I’ve done NaNoWriMo a number of times over the years, under a few different names. For the past few I’ve done it under MeloraJohnson. (Feel free to add me as a friend!) My novel is Biomalware.
“In the near future a new line of disease and pest resistant genetically modified crops is being aggressively marketed, claiming to bring an end to world hunger. As biodiversity dwindles, menacing secrets lurk beneath the perfectly red tomatoes and ultra-sweet corn. But for many, these crops aren’t food at all. They are… Biomalware.“
As I mentally prepared for this November, I started thinking about the past few attempts. What have I learned from the numerous runs at NaNoWriMo? A few things.
Four years ago I started writing a novel about a girl who finds herself unexpectedly pregnant, and NaNo got interrupted when I found myself unexpectedly pregnant around the seventh or so of the month. (Yeah, one of these days I’m going to write a novel about a woman who wins a giant lottery jackpot.)
That time I learned that life can get in the way, if you let it. There was really no reason for me to stop writing other than the fact that I was tired. I could have kept writing, maybe not with a view to winning, but to get the most out of it that I could. As Garrison Keillor says, “Nothing bad happens to a writer, it’s all material.” I let life get in the way. Now, I really wish I’d at least kept a journal of that time.
Last year I tried picking a different prompt every single day to see how far I could get on any particular day and if I could generate some solid short stories or story ideas. I found myself focusing on one particular idea for about a quarter of the time. What have I done with that idea since? Forgot about it, until this very paragraph. (It was actually a decent idea about time travel that I may have to dig out. Strangely enough, our writer’s group prompt for this coming week is time travel. Maybe I can turn it into a short story. Now, where did I put it?) I may do this again in the future, but with a plan, the prompts chosen and a filing system so I don’t just lose track of what I did.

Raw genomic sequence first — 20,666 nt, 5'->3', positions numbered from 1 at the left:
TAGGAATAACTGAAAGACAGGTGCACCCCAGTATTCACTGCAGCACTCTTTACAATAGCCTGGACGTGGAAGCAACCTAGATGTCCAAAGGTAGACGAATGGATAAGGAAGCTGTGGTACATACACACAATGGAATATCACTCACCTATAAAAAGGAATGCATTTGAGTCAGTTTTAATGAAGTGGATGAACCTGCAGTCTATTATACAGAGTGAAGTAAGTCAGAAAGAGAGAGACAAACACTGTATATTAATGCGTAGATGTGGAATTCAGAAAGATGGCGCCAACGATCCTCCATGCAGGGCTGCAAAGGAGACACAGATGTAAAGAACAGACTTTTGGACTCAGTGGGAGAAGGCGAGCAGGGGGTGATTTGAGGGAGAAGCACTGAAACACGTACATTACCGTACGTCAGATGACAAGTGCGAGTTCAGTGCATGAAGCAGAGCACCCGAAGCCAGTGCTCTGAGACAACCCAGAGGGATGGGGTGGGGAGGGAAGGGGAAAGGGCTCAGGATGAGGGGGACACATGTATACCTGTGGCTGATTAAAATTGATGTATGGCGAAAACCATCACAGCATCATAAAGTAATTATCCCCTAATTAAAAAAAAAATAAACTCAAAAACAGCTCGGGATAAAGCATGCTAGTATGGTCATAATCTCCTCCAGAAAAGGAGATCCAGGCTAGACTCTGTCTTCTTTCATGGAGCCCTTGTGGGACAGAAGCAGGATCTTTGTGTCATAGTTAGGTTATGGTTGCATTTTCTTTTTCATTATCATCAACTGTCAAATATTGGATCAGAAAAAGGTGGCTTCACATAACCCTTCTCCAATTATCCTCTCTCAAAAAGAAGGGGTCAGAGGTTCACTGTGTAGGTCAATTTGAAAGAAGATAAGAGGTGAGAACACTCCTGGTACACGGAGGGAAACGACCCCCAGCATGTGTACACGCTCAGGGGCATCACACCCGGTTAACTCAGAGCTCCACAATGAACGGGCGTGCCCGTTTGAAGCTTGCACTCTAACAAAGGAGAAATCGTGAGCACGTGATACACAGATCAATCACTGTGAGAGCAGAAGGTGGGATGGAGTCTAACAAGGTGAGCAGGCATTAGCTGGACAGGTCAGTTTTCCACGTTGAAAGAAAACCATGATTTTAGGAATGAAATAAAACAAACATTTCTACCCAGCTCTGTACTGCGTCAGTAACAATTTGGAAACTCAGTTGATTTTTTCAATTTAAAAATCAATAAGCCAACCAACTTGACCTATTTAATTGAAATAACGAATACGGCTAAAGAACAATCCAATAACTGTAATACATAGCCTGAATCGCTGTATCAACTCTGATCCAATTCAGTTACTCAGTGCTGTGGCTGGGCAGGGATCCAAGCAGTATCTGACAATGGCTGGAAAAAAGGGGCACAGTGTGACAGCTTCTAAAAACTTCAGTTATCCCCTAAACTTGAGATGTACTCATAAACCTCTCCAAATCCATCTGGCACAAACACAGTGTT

Just over a year ago I wrote my first draft of Biomalware for Camp Nanowrimo in August of 2012. I tried to edit it but I just felt like it wasn’t up to my usual strong vision of a story. It seemed more like a giant outline. I’ve resolved to plan ahead this time so I can really bring every scrap of talent and skill I have to bear on this project. I want this to be a book people will buy, enjoy and think about. (Not to mention talk about.)
Right now I’m trying to tie up a few loose ends before NaNoWriMo starts. I have three short stories that I want to finish. The first is for the Writer’s Digest Short Short Story Contest and is on it’s very final edit before I send it off. The second is a rough draft for a Christmas competition that will benefit from being set aside for a while. The third is a short story that I wrote as part of my writer’s group weekly challenge, which I’m editing to post here on Halloween. This will all happen this weekend because, come Monday, I plan to delve into preparing for NaNoWriMo.
I have job applications to fill out for all of my characters and the story arch to fill out for the overall plot. I want to spend the next couple weeks watching movies that tell their stories the way I want to tell this story and reading everything I can get my hands on, pro and con, for genetically modified organisms. I’ve been doing this right along but now I’m going for an intensive preparation. (Wish I’d started at the beginning of the month.)
It’s true, there’s no telling how real life may get in the way but, to my mind, the idea is to prepare and plan so that you can dive in and immerse yourself in the pure creative process for November. Really have fun and enjoy it. I think that’s what keeps me coming back to NaNoWriMo time after time. It’s not really because I think I’m going to suddenly write the Great American Novel. It’s because there’s nothing like being given a license to immerse yourself in the creative process. I love to write, not just to have written.
If anyone gives you a hard time you can tell them that, well, it’s only for a month.